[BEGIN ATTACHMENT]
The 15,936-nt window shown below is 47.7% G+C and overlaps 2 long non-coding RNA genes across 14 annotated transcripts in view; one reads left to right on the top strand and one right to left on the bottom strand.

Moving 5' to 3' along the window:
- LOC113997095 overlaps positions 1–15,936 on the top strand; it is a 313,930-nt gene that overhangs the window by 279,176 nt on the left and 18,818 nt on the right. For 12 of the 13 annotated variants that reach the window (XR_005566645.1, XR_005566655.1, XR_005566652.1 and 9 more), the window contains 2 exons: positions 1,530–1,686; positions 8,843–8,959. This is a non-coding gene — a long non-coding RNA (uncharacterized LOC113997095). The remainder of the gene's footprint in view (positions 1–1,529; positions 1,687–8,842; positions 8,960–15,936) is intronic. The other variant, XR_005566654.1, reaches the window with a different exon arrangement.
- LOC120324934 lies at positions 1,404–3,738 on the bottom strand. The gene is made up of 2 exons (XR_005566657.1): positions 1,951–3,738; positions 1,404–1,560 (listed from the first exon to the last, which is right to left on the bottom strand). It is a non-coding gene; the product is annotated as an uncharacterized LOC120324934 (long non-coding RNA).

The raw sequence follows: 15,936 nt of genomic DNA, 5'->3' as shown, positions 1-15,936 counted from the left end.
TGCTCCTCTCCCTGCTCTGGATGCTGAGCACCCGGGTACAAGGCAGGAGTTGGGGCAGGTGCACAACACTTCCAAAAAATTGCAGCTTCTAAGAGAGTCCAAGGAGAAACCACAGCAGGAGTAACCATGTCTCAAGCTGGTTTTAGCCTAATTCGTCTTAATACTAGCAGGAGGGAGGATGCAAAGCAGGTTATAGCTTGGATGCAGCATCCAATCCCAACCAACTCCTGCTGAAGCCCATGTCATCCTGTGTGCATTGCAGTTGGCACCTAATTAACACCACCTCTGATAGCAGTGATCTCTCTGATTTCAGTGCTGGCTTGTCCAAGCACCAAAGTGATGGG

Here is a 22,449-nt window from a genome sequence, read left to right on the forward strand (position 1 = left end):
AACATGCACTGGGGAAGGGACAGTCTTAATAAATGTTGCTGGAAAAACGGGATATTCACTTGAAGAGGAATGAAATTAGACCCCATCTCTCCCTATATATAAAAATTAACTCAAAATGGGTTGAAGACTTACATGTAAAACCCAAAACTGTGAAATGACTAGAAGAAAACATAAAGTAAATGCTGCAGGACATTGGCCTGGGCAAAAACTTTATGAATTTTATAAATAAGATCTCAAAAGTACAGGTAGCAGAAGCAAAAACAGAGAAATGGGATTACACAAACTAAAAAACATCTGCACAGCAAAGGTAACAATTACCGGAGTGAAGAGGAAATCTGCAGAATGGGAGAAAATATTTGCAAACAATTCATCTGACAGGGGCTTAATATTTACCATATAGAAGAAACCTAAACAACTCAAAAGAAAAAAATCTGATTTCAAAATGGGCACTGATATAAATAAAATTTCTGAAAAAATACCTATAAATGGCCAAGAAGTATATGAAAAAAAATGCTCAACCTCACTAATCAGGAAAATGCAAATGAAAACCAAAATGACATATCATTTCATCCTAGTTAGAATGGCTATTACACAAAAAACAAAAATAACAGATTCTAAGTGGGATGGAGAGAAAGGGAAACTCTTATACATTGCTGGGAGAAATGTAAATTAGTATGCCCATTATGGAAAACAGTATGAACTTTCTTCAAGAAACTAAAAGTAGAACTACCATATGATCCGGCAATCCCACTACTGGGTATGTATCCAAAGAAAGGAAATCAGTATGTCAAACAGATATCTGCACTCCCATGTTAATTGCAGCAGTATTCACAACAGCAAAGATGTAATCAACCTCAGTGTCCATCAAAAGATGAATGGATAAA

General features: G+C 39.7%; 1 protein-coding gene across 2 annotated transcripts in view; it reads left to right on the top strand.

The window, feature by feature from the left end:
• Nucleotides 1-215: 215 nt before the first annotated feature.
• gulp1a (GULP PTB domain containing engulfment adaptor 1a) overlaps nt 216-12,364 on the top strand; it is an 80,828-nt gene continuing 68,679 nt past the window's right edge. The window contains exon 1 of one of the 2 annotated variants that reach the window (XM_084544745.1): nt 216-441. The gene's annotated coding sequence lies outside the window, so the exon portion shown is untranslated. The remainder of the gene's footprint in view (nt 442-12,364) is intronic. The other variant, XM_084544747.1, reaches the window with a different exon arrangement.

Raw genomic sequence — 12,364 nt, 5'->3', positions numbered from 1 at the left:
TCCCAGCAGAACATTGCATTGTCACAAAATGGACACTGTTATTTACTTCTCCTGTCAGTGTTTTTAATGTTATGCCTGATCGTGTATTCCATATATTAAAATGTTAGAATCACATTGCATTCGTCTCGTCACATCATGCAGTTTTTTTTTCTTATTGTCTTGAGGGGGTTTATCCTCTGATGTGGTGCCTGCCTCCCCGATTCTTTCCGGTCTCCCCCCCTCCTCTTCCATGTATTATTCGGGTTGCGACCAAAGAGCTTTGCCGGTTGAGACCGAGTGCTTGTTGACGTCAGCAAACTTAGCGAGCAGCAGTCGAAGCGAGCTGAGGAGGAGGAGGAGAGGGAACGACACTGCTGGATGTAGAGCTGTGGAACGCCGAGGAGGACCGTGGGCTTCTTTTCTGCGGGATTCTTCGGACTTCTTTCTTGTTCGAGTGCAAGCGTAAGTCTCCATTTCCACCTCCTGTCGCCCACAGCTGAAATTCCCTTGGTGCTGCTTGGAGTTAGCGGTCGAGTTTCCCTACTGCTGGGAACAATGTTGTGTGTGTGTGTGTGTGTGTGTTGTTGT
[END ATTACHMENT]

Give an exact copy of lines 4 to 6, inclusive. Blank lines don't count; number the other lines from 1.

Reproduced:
- LOC120324934 lies at positions 1,404–3,738 on the bottom strand. The gene is made up of 2 exons (XR_005566657.1): positions 1,951–3,738; positions 1,404–1,560 (listed from the first exon to the last, which is right to left on the bottom strand). It is a non-coding gene; the product is annotated as an uncharacterized LOC120324934 (long non-coding RNA).

The raw sequence follows: 15,936 nt of genomic DNA, 5'->3' as shown, positions 1-15,936 counted from the left end.
TGCTCCTCTCCCTGCTCTGGATGCTGAGCACCCGGGTACAAGGCAGGAGTTGGGGCAGGTGCACAACACTTCCAAAAAATTGCAGCTTCTAAGAGAGTCCAAGGAGAAACCACAGCAGGAGTAACCATGTCTCAAGCTGGTTTTAGCCTAATTCGTCTTAATACTAGCAGGAGGGAGGATGCAAAGCAGGTTATAGCTTGGATGCAGCATCCAATCCCAACCAACTCCTGCTGAAGCCCATGTCATCCTGTGTGCATTGCAGTTGGCACCTAATTAACACCACCTCTGATAGCAGTGATCTCTCTGATTTCAGTGCTGGCTTGTCCAAGCACCAAAGTGATGGG